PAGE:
Brick-and-mortar retailers wouldn't dream of sending customers outside the confines of their stores to finalize a purchase. Yet online merchants do it all the time, ushering shoppers away from digital storefronts to third-party payment platforms like PayPal. It's counterintuitive--and can lead to lost revenue.
Roughly two-thirds of consumers abandon shopping carts before completing a web purchase, due mainly to the complexity and length of the checkout process. A new service, Ribbon, promises to eliminate this friction with a patent-pending, quick-and-simple system that enables merchants to take payments via links inserted into websites, e-mail, Facebook pages and Twitter feeds.
"Why push buyers away from whatever platform they're already on? Why don't we keep them there?" asks Hany Rashwan, co-founder and CEO of the San Francisco-based company. "With Ribbon, the buyer never leaves."
Merchants log on to Ribbon and plug in product information, photos and videos; for each item, the service generates a short URL, which sellers can copy and paste anywhere they wish to offer merchandise. Each URL links to a one-page checkout option customized for that platform. For example, if a customer clicks on a product from a seller's Facebook page, the purchase is completed entirely within the News Feed, for a consistent, user-friendly customer experience.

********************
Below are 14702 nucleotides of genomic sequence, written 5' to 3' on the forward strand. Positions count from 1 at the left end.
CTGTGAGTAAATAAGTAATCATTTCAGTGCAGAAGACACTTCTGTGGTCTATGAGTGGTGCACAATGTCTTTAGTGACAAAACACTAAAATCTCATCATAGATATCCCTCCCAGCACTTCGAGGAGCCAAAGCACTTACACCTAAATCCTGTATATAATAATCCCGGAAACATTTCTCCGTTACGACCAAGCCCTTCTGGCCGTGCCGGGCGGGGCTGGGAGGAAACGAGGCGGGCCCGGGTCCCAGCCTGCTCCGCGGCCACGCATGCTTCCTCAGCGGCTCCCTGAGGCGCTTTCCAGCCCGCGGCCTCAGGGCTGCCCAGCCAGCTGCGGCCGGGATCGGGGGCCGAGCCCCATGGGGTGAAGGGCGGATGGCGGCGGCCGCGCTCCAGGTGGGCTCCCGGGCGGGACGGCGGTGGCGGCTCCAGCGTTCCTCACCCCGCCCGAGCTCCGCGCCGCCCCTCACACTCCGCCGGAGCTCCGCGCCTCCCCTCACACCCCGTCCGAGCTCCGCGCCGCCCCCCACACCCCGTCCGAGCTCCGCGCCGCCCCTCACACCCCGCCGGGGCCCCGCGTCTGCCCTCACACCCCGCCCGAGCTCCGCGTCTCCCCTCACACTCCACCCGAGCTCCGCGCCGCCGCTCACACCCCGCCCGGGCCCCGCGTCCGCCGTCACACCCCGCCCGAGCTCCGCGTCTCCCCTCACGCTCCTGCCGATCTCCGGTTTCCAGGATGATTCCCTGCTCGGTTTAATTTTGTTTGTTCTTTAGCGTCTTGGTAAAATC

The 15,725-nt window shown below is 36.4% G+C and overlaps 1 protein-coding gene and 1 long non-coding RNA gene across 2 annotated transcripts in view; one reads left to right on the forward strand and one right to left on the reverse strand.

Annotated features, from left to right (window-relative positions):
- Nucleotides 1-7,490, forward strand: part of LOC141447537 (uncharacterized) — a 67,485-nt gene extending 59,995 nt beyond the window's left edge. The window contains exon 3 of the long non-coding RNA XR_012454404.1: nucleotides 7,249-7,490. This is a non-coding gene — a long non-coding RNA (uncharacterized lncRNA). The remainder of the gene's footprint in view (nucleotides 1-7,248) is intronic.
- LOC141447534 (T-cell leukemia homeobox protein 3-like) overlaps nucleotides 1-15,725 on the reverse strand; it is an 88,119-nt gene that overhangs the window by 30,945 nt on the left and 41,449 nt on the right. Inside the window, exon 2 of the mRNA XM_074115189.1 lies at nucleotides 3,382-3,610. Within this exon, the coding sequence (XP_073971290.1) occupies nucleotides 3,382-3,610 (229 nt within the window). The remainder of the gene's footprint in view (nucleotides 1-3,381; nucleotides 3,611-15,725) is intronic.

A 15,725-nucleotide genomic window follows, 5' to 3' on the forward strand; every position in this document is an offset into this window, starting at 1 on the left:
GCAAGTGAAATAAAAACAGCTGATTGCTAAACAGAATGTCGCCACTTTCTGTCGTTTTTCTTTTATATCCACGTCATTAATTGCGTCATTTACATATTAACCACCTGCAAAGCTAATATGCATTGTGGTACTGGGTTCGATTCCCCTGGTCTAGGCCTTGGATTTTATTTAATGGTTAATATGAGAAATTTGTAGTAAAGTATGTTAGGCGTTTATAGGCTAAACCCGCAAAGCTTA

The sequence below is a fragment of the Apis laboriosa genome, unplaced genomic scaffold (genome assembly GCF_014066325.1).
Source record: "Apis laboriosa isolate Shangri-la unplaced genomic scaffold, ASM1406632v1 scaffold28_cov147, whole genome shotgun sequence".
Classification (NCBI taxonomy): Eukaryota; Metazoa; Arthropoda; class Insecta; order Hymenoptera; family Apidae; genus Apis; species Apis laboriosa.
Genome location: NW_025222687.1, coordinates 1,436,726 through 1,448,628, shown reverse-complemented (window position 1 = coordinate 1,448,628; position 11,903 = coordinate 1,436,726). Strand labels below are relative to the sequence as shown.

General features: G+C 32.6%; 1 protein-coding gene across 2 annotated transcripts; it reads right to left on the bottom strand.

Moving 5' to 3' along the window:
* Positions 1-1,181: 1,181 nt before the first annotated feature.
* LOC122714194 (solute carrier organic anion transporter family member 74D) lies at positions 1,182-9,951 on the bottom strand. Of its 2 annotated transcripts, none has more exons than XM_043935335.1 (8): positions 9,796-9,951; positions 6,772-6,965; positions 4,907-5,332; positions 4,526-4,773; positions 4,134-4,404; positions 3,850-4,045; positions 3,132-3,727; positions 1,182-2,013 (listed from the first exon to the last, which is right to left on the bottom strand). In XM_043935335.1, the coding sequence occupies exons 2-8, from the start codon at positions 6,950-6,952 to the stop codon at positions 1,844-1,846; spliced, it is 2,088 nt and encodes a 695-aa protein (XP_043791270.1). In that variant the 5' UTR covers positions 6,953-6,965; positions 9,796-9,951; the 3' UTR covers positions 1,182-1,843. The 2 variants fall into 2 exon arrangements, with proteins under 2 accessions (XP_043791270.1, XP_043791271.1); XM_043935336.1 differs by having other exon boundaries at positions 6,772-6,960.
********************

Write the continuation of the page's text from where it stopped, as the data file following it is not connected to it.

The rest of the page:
Ribbon works with all major credit cards and processes purchases over a fully encrypted, SSL-secure payments system. All payments are deposited directly into the seller's bank or PayPal account. Ribbon takes 5 percent of the purchase price and a 30-cent transaction fee--high in the online payments game, but worth it for the convenience, the company claims.
Ribbon has thousands of vendors; roughly half market digital products like music. San Francisco rock trio Cloning Dolly turned to Ribbon to sell tickets to a recent concert and plans to offer T-shirts and song downloads in the future. "We posted the Ribbon link directly into our Facebook News Feed," says singer/guitarist Alejandro De Simone. "People told us buying tickets was easy and fast. The way it's presented is very intuitive."
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